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Where No Bluegrass Has Gone Before: Russia-America Bluegrass Jamboree 2012

Posted by MrNatch3L on Thursday, August 16, 2012

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Well, another Russia America Bluegrass Jamboree has come and gone - the third one so far. When I suggested the crazy idea to the American Consulate General in St. Petersburg 3-1/2 years ago I never dreamed how amazingly it would pan out. Some of you may remember the first one in 2010 kicked off with Pete and Joan Wernick accompanied by Justin Hoffenberg on fiddle and yours truly on bass. Then last year we brought over Donna Ulisse and the Poor Mountain Boys (Greg Davis, banjo, Rick Stanley, guitar, Jon Martin, mandolin and Bobby King, bass). This year Bill Evans came over with an all-star cast from Nashville: Barbara Lamb, fiddle, Tim May, guitar, and Todd Phillips, on bass. What a treat to meet those folks and hear them play over here.
The 2012 jamboree was a bit different in several ways. For one thing it featured shows in vastly different localities: super-urban Moscow, Russia's analog of New York City, and Totma, a very small provincial town with a long history - 875 years! And a connection with the USA - the founder of Fort Ross in Sonoma valley California was a Totma native. The reason the Consulate chose to have a show there was to showcase American traditional music as part of the town's bicentennial celebration of the founding of Fort Ross.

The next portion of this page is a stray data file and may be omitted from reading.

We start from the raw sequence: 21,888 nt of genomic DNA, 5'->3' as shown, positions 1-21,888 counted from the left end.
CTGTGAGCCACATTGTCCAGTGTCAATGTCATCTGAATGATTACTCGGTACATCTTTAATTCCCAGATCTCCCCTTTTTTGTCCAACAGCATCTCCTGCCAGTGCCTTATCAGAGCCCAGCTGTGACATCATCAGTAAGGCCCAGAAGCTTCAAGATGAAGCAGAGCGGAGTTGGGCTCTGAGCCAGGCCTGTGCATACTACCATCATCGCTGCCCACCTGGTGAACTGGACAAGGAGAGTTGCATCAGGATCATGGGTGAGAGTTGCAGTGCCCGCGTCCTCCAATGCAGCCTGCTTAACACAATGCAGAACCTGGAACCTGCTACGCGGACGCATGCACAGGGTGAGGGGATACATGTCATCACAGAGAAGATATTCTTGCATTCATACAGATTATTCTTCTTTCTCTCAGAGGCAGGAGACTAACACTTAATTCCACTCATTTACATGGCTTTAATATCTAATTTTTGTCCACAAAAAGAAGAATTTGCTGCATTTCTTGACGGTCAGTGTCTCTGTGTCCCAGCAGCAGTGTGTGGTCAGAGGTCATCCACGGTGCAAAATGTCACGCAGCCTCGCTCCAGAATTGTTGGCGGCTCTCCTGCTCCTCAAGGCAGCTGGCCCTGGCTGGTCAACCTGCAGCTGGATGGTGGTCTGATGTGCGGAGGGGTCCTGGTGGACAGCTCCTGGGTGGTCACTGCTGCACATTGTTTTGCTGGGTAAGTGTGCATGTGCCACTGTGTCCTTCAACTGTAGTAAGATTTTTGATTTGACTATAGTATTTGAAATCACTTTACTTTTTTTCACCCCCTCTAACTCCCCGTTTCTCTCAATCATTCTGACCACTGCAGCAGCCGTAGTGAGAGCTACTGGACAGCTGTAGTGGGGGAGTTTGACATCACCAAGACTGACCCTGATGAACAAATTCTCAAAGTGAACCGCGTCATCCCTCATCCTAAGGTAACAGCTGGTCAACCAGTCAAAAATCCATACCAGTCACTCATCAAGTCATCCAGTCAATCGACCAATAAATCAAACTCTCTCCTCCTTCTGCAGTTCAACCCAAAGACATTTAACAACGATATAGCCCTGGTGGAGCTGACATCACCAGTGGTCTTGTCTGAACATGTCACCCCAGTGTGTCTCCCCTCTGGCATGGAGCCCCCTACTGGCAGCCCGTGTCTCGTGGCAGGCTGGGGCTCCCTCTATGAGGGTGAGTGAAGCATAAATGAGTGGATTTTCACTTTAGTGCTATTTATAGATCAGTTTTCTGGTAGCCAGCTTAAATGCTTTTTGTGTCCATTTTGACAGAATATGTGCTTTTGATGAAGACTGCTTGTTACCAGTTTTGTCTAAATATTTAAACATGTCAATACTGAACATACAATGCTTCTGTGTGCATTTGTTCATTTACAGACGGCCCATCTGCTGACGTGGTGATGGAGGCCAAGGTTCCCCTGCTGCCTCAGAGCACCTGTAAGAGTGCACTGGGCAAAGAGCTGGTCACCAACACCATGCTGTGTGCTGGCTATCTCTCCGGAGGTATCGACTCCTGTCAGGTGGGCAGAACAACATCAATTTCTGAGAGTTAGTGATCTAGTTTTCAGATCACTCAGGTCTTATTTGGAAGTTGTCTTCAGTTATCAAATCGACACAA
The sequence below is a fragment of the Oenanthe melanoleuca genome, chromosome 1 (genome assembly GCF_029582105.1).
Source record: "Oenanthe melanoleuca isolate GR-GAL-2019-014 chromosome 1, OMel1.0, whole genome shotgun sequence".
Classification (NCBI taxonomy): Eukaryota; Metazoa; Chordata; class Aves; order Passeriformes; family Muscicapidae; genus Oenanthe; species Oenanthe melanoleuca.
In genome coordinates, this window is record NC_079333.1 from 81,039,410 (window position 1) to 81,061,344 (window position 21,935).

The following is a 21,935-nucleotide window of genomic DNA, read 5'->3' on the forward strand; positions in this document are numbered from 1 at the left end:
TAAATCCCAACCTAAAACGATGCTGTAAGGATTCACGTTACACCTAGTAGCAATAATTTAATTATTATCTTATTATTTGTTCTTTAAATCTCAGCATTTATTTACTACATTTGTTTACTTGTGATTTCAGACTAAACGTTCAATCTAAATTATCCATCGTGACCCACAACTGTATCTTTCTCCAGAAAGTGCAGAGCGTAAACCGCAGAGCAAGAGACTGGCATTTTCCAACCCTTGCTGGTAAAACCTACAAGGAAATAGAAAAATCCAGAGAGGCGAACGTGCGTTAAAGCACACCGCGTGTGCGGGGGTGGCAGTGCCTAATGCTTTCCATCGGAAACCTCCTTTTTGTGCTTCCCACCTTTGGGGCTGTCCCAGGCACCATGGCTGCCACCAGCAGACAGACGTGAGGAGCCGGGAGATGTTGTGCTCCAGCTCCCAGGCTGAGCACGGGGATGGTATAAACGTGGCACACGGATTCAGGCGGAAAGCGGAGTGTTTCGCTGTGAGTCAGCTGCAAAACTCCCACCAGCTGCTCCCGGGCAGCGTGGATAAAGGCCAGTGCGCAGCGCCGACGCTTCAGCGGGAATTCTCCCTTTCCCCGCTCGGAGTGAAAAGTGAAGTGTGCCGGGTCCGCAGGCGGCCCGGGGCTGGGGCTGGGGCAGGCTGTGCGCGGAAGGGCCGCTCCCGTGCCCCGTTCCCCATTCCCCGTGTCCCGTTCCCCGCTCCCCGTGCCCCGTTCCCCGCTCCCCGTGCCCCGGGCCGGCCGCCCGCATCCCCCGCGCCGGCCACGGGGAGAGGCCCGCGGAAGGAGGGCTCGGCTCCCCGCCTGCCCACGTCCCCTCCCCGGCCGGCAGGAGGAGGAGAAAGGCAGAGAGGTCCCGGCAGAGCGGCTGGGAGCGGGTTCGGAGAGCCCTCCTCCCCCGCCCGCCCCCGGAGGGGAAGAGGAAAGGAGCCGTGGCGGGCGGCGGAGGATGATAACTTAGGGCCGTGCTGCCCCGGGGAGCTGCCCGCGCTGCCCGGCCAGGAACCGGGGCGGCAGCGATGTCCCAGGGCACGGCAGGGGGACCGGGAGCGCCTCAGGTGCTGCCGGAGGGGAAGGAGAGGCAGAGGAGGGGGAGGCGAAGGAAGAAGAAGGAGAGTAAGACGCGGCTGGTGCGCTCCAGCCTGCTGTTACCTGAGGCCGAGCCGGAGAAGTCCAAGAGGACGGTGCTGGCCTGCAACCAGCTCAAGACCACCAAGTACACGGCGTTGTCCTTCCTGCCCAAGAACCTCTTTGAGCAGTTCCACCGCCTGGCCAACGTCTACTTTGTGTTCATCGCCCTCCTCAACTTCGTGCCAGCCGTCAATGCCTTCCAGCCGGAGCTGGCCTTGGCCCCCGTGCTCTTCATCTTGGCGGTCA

One thing about doing a show in Totma: we can credit Bill Evans and company for boldly taking bluegrass where no bluegrass has gone before. The crowd numbered around 1000 and we can be pretty sure it was the first time any of them heard bluegrass music. There's an old saying in Russia: "In this country we have two problems: fools and roads." Bill and the gang definitely experienced the latter. The road from the first show at Vologda to Totma was, well, the word brutal comes readily to mind. I've ridden over worse but only once. I think if Bill ever performs with the same band again he can name the act "Bill Evans the the Rough Riders".
For me the shows were a little scary because I was asked by the consulate to act as emcee and introduce all the bands. The catch: I had to speak Russian, which I've never formally studied, which I began to learn at past 40 years of age, which is my 4th language, at which I'm still not real fluent. I pulled it off somehow.
The high point for me was an impromptu jam session with the 2 Russian bands that were on the Vologda-Totma leg of the jamboree. It was in Totma after the ceremonial ringing of the cathedral bells simultaneously with Fort Ross. The directors of the Ivan Kuskov Museum graciously made this beautifully restored old log building available way after hours. Look for the jam videos on my videos page. I know Bill and the band were pretty exhausted, but they realized how much it meant to the Russian musicians to get to pick with these masters.